As financial inclusion rises further in India, the incidence of disruptions in consumption are likely to wane, allowing monetary policy to remain focused on minimising inflation volatility, Reserve Bank of India (RBI) deputy governor Michael Patra said on Friday.
Patra observed that in India, the issue of financial inclusion and its role in shaping the monetary policy reaction function was recognised from the very outset while instituting the flexible inflation targeting framework. Accordingly, price stability was assigned primacy among the goals of monetary policy, with output being a secondary objective to turn to only after price stability as defined numerically in terms of 4% with a tolerance band of +/-2% around it has been achieved.
“…this has been largely achieved, but for the exceptional experience with the pandemic, and looking ahead, inflation is expected to trend down over the next two years to converge to the target,” he said.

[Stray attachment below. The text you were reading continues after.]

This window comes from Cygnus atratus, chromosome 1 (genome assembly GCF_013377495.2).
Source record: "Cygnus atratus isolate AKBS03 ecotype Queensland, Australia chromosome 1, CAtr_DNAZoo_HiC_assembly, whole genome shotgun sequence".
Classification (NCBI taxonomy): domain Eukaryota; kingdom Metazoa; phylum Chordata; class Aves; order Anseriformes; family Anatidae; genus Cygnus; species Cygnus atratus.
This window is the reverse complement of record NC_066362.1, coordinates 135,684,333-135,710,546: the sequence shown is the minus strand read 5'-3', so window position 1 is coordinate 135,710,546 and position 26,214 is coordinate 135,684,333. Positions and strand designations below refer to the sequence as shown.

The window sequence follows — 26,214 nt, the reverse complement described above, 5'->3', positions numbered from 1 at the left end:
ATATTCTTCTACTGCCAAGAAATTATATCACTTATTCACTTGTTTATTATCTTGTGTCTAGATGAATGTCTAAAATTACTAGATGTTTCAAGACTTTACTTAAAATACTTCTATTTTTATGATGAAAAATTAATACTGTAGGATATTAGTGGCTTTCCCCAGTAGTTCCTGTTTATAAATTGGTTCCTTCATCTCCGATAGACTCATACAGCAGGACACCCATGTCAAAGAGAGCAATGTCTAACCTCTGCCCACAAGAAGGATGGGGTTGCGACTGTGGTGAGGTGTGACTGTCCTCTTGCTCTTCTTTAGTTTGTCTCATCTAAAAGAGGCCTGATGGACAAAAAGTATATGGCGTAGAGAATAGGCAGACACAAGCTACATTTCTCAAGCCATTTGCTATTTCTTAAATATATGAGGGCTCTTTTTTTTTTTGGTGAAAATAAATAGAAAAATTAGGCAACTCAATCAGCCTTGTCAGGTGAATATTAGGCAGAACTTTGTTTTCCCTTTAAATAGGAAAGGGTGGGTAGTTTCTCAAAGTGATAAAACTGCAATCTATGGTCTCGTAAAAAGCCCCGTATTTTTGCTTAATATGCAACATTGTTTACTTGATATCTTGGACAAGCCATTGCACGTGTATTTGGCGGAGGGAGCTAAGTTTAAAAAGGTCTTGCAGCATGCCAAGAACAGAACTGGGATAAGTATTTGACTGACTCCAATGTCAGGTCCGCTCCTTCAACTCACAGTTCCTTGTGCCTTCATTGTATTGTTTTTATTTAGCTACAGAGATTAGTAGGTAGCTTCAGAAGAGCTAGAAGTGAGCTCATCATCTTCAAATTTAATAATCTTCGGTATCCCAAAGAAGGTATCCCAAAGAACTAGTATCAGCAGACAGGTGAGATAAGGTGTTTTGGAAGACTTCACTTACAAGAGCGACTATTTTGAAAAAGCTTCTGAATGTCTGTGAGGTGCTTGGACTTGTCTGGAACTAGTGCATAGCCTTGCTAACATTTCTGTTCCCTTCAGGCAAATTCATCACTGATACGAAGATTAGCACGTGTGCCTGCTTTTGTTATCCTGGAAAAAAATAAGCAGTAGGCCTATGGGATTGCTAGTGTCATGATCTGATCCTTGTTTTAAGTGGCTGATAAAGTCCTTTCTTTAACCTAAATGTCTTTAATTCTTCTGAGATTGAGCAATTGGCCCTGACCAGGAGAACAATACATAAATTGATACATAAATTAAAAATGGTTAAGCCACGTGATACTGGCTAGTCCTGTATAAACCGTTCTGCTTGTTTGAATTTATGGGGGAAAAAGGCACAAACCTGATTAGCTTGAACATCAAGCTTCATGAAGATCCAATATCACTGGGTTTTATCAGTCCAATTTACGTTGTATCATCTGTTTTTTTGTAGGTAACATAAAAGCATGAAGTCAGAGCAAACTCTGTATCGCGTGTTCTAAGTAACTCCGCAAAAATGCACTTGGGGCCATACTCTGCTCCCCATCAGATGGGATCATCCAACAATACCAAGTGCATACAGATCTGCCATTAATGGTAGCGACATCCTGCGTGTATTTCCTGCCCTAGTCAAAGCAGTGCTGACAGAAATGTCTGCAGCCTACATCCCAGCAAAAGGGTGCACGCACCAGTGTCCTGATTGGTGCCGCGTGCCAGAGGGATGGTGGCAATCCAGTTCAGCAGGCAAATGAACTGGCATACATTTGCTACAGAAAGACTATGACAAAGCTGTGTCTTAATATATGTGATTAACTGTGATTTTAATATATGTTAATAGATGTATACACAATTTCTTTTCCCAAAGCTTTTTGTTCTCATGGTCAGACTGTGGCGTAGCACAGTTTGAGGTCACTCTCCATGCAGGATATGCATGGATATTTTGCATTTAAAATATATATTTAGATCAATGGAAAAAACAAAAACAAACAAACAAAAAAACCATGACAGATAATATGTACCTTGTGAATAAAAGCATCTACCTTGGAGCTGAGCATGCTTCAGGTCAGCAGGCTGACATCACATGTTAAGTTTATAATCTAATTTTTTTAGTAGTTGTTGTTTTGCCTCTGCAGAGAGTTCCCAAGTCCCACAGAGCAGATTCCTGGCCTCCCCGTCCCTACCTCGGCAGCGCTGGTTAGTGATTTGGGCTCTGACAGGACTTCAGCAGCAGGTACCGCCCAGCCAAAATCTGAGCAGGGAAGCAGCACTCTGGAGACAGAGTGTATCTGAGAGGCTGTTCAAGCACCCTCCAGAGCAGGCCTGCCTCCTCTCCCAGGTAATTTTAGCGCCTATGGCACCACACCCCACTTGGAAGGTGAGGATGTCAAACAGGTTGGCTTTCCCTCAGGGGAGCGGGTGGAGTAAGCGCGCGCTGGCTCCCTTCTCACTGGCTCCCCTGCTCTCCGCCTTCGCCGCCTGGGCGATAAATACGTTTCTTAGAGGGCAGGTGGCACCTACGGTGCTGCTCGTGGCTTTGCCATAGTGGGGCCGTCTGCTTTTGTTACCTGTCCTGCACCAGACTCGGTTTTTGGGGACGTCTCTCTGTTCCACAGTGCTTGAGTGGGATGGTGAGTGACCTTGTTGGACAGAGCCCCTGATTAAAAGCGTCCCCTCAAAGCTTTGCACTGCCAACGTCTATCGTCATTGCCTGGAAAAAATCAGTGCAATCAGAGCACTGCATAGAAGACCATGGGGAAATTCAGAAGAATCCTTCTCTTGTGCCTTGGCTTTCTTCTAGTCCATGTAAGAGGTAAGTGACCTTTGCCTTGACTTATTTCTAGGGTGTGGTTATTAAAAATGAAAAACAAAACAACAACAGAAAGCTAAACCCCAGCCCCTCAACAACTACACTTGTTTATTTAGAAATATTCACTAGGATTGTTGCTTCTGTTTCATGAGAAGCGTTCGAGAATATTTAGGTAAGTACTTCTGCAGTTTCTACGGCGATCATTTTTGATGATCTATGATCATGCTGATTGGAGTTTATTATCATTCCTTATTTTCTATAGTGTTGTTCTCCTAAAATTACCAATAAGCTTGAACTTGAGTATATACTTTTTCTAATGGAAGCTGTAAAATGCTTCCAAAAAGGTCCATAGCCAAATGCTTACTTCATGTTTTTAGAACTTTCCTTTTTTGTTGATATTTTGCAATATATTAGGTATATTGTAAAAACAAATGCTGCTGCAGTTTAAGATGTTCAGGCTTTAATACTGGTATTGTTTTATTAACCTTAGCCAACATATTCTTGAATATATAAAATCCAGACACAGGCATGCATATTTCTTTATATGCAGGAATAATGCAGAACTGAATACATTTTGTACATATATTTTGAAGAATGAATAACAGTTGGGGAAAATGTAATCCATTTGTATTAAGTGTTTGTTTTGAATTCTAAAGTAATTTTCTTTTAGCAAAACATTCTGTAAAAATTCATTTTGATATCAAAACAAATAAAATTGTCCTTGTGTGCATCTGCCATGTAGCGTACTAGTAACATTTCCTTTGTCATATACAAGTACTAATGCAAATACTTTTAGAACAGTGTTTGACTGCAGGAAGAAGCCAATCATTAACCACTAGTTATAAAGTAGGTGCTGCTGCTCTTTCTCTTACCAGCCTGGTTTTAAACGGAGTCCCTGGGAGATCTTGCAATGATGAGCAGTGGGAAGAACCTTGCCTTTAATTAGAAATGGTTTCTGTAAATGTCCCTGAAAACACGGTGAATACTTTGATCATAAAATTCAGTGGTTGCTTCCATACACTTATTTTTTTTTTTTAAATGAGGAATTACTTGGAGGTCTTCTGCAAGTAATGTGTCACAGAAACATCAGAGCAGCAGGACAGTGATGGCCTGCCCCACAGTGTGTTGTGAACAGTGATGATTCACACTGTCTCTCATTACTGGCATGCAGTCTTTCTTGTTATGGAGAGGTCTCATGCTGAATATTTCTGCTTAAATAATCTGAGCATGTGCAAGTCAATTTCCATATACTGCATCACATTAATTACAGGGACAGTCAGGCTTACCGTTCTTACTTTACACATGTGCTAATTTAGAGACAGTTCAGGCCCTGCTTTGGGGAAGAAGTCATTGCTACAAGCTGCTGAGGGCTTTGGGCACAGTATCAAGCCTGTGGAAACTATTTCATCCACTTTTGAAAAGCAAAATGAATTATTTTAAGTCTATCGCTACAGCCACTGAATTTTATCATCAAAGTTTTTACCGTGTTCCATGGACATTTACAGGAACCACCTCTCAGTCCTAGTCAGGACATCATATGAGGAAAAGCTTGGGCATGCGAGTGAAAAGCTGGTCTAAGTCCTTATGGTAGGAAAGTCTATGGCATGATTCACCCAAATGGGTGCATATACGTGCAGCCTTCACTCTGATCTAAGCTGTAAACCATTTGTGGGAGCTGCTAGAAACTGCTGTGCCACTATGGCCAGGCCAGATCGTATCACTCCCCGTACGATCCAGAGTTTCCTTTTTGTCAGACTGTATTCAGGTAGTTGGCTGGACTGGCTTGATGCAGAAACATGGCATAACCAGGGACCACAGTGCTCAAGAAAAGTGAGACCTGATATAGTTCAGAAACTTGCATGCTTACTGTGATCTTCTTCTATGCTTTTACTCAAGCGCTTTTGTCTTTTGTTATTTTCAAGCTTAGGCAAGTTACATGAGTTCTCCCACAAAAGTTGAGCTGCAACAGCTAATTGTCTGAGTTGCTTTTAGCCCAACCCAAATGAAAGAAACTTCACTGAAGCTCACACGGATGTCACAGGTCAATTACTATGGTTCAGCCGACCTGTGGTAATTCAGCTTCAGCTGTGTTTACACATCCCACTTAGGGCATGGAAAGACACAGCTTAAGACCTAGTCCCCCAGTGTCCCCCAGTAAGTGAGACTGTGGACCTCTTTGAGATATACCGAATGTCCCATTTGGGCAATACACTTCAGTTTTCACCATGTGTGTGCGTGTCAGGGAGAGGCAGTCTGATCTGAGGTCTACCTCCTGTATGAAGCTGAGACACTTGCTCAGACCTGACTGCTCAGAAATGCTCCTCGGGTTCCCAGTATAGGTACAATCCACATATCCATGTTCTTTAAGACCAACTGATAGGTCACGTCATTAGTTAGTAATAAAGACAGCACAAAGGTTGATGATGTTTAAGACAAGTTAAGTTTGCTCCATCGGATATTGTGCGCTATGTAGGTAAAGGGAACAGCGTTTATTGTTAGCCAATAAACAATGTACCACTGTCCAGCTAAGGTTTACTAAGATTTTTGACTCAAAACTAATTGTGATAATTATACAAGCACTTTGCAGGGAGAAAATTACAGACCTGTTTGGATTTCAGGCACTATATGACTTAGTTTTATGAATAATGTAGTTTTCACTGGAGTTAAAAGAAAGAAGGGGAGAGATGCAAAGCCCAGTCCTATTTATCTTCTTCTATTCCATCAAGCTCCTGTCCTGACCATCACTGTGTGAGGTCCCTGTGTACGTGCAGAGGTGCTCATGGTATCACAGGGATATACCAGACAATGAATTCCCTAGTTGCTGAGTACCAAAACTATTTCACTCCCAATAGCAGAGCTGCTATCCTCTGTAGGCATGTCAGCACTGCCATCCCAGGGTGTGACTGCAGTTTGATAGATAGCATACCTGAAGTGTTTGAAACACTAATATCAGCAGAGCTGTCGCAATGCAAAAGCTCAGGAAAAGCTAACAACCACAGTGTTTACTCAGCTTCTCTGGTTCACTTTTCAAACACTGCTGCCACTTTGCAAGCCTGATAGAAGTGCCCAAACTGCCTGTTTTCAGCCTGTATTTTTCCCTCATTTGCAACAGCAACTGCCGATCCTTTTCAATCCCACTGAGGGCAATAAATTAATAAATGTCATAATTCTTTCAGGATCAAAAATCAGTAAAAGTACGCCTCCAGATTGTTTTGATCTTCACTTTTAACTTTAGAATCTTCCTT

The deputy governor, in charge of the monetary policy department at RBI and a member of the monetary policy committee (MPC), argued in favour of targeting a gauge of inflation which includes food prices rather than one which excludes them, such as core inflation. Financial inclusion appears to be the lowest in rural, agriculture-dependent areas where food is the main source of income, Patra said. Flexibly determined food prices have a critical role to play in influencing real wages and incomes of the excluded and hence their aggregate demand.
“Interest rate change doesn’t matter so much. When food prices rise, the extra income earned by the financially excluded is not saved but instead consumption is increased, leading to higher aggregate demand,” Patra said, adding, “The lower the level of financial inclusion, therefore, the stronger is the case for price stability being defined in terms of headline inflation rather than any measure of core inflation that strips out food and fuel.”